building systems

heating strategies

cooling strategies

     natural ventilation
     natural ventilation feasibility study

policy strategies

consumer notes

     consumer notes

Evaluation of the potential use Natural of Ventilation in
a typical residential building in China

The first part of this study consisted in an overall estimate of the available potential to use wind and buoyancy driven ventilation in conjunction with night cooling strategies as a mean of obtaining improved thermal comfort conditions in a typical chinese apartment.

This estimate was done for three cities situated in different climatic zones (Shanghai, Beijing and Canton). A typical residential building was analyzed, taking into account its geometry, materials, average infiltration caracteristics and typical occupancy (internal heat gains). Using weather data generated by the Chinese software Medpha (see chart below) and basic wind data from ASHRAE a simulation of the temperature profiles obtainable using passive night cooling strategies was done (supposing the use, if necessary, of simple forced ventilation during the night and ceiling fans during the day). The ventilation rates were obtained using a natural ventilation simulation tool (Vent). These estimated ventilation rates were then inputted into a night cooling analysis tool (Lesocool).

Night cooling strategies give better results with a low night time temperature and a high variation during the day so that more heat can be exchanged with the structure. The Beijing climate has this characteristic, Shanghai has a lower temperature spread as well as other urban characteristics (close building implantation) that make the application of passive strategies less effective.

A night cooling procedure involves maximum ventilation during the night in order to extract heat form the building fabric, during the day minimum ventilation rates are maintained and the building fabric is used an internal heat sink.

The results obtained are encouraging and show that these passive strategies have the potential to improve living conditions during the warm months of the year. Obtaining the same internal conditions (for the case shown in the chart above) using air conditioning would involve a monthly energy spending of (approximately) 6.2 GJ (5.88x106Btu). With this type of solution one obtains not only savings for the users (depending on the cases they might not be able to afford air conditoning at all) and also decreased environmental impact.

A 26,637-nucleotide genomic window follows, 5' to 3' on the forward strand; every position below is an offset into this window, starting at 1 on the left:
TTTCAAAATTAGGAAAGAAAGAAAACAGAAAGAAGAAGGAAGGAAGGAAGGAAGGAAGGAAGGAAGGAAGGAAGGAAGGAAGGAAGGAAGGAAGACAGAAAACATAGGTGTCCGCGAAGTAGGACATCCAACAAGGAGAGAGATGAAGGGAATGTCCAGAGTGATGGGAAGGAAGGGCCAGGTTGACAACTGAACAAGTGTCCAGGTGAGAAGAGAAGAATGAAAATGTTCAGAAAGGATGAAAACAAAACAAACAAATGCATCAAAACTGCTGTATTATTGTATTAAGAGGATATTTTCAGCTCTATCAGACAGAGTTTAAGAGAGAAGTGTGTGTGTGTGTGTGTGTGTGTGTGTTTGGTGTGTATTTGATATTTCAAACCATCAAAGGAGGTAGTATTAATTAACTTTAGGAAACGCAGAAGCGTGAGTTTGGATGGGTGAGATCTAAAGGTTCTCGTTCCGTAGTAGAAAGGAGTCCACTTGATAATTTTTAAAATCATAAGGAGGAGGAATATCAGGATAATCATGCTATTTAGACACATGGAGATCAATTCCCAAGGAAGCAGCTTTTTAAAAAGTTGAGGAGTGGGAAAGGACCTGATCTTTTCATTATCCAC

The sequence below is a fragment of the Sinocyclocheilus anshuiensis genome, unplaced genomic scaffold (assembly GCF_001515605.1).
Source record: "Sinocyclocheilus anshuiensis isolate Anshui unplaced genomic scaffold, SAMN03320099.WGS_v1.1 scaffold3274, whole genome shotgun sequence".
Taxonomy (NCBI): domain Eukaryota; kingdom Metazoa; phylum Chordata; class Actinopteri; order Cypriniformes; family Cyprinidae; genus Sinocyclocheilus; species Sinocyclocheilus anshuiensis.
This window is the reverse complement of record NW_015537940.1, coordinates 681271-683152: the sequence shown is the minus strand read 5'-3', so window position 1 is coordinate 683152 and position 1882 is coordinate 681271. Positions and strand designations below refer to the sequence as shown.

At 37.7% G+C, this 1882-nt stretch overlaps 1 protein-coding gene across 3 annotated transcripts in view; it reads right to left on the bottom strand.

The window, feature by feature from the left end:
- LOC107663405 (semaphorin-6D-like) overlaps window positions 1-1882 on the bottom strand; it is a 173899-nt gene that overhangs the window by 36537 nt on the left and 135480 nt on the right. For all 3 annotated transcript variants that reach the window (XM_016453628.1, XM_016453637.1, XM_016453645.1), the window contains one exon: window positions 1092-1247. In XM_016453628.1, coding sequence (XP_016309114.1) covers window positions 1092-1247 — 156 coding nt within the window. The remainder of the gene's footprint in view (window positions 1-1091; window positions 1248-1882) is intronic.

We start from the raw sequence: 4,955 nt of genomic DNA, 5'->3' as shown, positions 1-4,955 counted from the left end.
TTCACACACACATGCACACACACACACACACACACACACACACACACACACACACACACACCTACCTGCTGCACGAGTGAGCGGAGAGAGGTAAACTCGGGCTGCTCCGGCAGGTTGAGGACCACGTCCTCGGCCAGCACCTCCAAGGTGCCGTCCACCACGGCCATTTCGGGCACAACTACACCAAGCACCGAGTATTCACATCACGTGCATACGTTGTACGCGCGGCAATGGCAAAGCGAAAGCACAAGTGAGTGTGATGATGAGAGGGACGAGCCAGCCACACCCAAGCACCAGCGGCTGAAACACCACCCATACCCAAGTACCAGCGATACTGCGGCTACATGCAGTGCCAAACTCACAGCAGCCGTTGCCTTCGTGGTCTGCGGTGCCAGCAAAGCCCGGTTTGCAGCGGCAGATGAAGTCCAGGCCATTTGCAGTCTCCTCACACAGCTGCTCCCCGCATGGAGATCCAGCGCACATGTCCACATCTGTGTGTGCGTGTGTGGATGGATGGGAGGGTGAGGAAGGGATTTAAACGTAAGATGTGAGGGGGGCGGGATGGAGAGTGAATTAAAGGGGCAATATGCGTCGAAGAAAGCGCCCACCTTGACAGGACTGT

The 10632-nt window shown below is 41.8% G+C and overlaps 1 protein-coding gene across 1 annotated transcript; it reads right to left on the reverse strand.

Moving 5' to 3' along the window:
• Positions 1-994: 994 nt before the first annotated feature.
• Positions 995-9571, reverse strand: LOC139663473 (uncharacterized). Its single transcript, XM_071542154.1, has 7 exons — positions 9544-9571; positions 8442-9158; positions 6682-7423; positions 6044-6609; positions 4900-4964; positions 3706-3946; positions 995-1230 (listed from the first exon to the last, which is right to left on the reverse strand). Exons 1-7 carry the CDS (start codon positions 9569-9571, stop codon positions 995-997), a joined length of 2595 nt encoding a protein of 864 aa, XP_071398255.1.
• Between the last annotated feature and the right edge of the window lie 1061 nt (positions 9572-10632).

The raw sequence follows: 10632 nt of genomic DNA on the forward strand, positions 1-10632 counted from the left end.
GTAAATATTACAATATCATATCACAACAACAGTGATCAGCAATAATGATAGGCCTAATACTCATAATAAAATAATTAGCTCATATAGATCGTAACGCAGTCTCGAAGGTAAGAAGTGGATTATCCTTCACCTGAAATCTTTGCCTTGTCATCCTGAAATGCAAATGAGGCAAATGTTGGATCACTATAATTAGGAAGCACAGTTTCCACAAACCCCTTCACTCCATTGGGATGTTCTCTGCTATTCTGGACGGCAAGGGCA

The next step in the project consists in the development of a multi-zone (whole building) software tool for "passive" architecture design. This tool uses tri-dimensional partition of the interior of the building to be modeled. This modeling approach will provide more precision and detail than currently available whole building models while remaining fast enough to be used for whole year real weather analysis.

The main strong points of this tool are: a numerical procedure that starts from the heat gains and outside temperature and predicts the internal temperatures of the rooms, the possibility to deal with the spatial distribution of internal heat sources (which in many cases are the main source of internal air movements) with increased precision (gains in the walls and in the lower or middle part of the space etc…) and improved coupling with the thermal mass of the walls (taking into consideration the velocity of the air currents adjacent to the walls).

This model will be used to study the natural ventilation/night cooling system that will be part of the prototype design to be developed next year, possibly in conjunction with an optimization algorithm (currently being developed by L.Caldas).

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Last modified on December 12, 2000 by
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